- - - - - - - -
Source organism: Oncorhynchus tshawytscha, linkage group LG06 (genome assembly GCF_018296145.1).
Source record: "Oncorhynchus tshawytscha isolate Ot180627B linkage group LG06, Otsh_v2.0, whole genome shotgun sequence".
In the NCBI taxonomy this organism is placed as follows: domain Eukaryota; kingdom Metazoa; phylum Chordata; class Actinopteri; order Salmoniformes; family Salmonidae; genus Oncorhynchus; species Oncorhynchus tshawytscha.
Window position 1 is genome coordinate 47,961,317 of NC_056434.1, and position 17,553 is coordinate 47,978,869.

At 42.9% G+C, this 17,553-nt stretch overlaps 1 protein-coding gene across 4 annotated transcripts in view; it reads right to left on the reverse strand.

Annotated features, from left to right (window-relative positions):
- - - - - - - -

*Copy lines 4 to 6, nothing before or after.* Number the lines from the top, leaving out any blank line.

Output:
Window position 1 is genome coordinate 47,961,317 of NC_056434.1, and position 17,553 is coordinate 47,978,869.

At 42.9% G+C, this 17,553-nt stretch overlaps 1 protein-coding gene across 4 annotated transcripts in view; it reads right to left on the reverse strand.

Annotated features, from left to right (window-relative positions):